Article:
The federal gratuities statute, 18 USC § 201(c), continues to be a source of confusion and contention. The confusion stems largely from problems of draftsmanship within the statute, as well as uncertainty concerning the relationship of the gratuities offense to bribery. Both offenses are contained in the same statute; the former is often seen as a lesser-included offense variety of the latter. The controversy stems from broader concerns about whether the receipt of gratuities by public officials, even from those they regulate, should be a crime. The argument that such conduct should not be criminalized can be traced to, and is a part of, what I have called the “counter-revolutionary critique” of the hard line on government ethics that grew out of the Watergate scandal. This Article focuses on recent federal court decisions, including the 1999 Supreme Court Sun-Diamond case, that appear to show reservations and even hostility toward the statute. These cases express concern about its potential sweep, its possible role as a trap for the unwary, and the power it gives to prosecutors. The recent District of Columbia Circuit decision in United States v. Valdes is noteworthy in giving a narrow construction to broad language, based in part on a negative view of the statute. Nonetheless, the Article contends that the gratuities statute plays an important role as an auxiliary to bribery, serving as a prophylactic statute and permitting the prosecution of “appearances” of unethical behavior. A redrafted statute could correct undue narrowing and clear up confusion about what the statute does cover. The “prohibited source” approach discussed in connection with Sun-Diamond provides a possible model. Even with a redrafted statute, the controversy is likely to continue. The Article questions whether gifts from regulated entities to their regulators, and similar forms of public sector gratuities, are examples of innocent speech that serves a valuable social function. Campaign contributions, on the other hand are often examples of such speech. Yet the Court has permitted limiting them, despite serious First Amendment objections to limits on speech and association. The compelling governmental interest that permits this regulation bears a strong resemblance to that underlying the anti-gratuity statute: fighting corruption by curbing attempts to acquire influence that cannot be adequately reached through bribery laws. The Article traces the evolution of the anti-corruption interest in the Supreme Court’s decisions beginning with Buckley v. Valeo. These decisions give added impetus to the considerations underlying anti-gratuities statutes. From Buckley onward, the Court has treated preventing the appearance of corruption as an interest more or less equal to preventing quid pro quo corruption itself. Yet once the concept of appearances is introduced, the entire notion of an anti-corruption interest acquires considerable breadth. It is possible that a Supreme Court decision in Randall v. Sorrell will cut back on the scope of the anti-corruption interest in the campaign finance context. The Court is unlikely, however, to abandon completely its gratuity-like approach to campaign finance issues. Even if it does, that will only highlight the need for the gratuities statute. [Please note that a more complete version of this paper will be available after the Sorrell decision.]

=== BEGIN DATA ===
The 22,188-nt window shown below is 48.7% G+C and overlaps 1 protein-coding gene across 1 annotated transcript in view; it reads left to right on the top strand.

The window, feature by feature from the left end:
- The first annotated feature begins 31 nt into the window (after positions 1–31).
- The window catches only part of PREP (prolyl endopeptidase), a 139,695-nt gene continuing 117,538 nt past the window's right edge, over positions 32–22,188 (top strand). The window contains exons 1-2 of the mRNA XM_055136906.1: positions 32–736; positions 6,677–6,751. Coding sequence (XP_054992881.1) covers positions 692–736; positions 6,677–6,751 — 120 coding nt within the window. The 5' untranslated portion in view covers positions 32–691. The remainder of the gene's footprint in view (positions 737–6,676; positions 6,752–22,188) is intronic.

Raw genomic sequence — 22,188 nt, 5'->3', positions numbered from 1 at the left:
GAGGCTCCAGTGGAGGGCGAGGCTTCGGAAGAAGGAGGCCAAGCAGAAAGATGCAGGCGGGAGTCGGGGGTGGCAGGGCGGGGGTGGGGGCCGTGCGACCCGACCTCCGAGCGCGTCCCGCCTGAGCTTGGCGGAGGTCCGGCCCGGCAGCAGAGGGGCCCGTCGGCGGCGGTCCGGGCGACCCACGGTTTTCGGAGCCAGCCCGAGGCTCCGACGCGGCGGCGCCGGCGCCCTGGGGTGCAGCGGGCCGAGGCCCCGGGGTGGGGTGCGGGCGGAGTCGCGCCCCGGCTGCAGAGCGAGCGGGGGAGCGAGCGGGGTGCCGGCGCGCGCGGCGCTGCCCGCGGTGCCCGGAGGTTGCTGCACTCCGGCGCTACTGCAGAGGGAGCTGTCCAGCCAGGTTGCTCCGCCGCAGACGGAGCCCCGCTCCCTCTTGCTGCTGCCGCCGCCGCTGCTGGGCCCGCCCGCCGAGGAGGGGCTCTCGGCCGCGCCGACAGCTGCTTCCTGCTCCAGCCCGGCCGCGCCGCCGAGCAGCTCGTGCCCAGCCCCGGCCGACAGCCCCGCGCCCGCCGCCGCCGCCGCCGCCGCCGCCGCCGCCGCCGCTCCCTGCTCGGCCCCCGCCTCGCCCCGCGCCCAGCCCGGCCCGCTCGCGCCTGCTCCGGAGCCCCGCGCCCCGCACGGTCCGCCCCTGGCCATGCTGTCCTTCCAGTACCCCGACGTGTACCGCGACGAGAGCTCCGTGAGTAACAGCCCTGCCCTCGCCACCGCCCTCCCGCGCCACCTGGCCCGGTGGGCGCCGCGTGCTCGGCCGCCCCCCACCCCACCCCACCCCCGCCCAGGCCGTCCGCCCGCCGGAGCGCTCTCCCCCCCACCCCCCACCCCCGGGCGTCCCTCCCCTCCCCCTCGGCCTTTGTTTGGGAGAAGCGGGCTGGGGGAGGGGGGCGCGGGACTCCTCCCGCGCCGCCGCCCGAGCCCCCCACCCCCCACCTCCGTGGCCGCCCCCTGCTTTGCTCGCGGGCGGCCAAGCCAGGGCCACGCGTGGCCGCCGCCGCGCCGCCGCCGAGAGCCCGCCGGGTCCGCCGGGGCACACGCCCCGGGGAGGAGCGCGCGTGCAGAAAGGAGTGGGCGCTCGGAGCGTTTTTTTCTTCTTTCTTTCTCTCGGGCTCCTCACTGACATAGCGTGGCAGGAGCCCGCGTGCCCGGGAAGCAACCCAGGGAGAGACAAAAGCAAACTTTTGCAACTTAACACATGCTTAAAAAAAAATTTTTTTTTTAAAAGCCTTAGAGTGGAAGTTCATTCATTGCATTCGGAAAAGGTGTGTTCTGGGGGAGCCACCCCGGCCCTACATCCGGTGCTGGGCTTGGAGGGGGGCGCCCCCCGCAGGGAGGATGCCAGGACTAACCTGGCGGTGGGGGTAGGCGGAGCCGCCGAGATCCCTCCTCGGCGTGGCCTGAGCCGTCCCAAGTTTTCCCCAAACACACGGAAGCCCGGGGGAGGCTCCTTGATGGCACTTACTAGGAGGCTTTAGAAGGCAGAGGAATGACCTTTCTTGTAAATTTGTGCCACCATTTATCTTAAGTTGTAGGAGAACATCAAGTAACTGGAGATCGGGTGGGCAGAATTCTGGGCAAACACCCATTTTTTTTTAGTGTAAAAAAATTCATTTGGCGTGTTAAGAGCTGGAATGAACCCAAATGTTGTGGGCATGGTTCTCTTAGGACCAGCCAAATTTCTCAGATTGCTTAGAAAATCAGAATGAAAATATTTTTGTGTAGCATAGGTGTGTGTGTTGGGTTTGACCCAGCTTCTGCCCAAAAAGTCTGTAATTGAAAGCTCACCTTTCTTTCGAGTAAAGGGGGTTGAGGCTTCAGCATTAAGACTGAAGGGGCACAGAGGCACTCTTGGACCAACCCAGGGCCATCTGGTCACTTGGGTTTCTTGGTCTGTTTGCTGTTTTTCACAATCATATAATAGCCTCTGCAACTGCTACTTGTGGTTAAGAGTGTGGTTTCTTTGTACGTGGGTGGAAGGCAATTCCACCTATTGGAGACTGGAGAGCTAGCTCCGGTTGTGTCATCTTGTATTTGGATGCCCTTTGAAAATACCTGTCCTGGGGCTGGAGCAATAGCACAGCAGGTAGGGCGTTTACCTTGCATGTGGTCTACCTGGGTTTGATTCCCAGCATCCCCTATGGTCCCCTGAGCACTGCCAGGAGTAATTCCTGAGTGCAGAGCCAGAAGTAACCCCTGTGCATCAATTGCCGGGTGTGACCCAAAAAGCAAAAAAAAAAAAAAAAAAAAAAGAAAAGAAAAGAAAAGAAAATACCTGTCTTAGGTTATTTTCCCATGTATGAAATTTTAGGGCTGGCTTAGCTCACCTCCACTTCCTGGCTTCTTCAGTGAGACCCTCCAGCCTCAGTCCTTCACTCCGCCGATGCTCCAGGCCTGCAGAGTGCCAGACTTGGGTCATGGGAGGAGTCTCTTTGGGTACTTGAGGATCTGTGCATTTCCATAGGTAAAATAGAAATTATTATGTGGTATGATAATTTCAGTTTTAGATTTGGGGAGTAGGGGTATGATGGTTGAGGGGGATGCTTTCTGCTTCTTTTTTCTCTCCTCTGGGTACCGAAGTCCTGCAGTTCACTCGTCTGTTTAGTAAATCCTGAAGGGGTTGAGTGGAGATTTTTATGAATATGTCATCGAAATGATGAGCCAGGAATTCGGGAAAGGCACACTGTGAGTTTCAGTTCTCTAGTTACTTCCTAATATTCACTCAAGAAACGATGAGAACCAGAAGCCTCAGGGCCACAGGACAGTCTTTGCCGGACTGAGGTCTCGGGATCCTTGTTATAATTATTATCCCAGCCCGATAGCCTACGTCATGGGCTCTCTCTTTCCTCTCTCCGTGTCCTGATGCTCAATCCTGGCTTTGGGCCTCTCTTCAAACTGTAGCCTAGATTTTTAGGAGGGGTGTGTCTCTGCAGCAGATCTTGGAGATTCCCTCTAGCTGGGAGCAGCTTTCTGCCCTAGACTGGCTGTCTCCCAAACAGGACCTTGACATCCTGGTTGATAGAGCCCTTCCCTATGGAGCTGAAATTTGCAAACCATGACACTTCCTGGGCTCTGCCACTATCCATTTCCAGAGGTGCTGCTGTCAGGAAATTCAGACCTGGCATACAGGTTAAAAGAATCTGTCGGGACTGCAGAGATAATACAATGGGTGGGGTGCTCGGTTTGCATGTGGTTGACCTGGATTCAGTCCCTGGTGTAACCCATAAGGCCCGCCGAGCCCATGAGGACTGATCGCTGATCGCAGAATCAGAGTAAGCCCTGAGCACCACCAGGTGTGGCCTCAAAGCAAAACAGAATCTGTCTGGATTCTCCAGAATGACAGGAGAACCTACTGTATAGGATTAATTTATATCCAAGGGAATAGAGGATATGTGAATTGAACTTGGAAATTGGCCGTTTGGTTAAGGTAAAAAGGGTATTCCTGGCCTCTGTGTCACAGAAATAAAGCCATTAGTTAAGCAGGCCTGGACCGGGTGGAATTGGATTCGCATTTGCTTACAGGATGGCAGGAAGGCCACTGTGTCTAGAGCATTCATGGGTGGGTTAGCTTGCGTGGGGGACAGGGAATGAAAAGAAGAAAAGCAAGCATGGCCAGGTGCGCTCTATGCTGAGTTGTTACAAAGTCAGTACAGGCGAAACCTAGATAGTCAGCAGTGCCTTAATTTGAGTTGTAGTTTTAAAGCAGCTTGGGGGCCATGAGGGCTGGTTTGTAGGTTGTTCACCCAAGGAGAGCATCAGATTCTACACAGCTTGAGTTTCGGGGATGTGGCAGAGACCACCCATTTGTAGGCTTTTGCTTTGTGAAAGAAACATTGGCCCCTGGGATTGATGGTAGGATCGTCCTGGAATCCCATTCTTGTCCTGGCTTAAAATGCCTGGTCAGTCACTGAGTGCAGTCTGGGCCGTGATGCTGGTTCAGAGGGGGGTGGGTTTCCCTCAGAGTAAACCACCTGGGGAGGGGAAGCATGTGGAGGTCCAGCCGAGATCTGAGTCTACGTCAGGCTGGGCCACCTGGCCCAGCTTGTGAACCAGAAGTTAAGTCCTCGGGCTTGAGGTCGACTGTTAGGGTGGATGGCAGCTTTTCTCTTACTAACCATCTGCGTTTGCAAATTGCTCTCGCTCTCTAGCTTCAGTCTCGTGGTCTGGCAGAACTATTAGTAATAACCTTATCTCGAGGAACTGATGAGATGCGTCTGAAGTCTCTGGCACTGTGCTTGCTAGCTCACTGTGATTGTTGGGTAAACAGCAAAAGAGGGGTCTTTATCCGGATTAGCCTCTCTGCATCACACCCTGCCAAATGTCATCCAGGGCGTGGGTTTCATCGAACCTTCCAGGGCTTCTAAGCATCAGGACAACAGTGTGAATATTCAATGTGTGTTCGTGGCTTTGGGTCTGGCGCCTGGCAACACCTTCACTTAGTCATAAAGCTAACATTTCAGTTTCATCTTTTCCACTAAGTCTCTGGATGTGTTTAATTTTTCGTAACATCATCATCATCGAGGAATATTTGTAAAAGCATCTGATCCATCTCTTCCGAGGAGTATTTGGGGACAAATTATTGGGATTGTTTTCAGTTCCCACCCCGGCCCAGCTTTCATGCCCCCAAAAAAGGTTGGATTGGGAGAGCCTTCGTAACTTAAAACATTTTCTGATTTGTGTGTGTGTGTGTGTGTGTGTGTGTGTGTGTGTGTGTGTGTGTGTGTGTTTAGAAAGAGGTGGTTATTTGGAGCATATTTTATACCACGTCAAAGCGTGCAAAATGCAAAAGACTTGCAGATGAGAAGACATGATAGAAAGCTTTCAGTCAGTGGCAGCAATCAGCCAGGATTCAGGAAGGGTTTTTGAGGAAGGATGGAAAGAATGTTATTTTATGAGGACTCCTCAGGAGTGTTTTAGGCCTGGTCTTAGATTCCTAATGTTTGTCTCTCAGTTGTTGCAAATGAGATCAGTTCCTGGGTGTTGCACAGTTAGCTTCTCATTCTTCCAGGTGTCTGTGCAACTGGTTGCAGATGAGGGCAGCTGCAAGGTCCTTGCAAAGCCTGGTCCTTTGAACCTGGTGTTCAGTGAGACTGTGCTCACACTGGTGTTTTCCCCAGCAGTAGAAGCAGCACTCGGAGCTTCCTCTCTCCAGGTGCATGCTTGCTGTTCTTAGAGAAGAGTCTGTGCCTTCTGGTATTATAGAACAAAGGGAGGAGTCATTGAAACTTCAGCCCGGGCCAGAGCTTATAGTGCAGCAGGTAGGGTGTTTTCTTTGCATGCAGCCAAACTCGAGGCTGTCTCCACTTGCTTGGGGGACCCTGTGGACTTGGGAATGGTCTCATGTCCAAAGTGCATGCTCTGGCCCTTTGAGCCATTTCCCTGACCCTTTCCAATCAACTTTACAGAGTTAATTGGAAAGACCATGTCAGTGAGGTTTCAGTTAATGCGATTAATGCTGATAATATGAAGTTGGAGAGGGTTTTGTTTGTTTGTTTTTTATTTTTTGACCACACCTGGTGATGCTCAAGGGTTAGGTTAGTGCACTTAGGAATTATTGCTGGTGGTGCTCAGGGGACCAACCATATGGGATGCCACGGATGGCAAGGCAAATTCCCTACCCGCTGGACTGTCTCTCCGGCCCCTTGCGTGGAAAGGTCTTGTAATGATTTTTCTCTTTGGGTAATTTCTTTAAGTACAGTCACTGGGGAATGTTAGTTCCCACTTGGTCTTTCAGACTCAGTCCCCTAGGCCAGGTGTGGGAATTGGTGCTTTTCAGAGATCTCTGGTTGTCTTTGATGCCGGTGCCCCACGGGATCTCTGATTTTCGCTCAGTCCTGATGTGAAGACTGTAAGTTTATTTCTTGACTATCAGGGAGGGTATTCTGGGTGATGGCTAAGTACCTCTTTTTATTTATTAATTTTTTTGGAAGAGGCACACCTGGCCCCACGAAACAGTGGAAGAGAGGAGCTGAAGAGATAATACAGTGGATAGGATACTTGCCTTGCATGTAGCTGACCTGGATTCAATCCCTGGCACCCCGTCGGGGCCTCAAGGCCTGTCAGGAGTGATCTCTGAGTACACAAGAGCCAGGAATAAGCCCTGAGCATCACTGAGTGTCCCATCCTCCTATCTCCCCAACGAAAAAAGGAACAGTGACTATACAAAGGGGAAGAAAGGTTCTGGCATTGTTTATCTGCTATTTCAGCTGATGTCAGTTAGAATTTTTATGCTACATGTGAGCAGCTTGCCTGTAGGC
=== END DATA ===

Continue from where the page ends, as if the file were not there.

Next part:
George D. Brown. "The Gratuities Debate and Campaign Reform – How Strong is the Link?." Wayne Law Review 52, (2006): 1371-1413.
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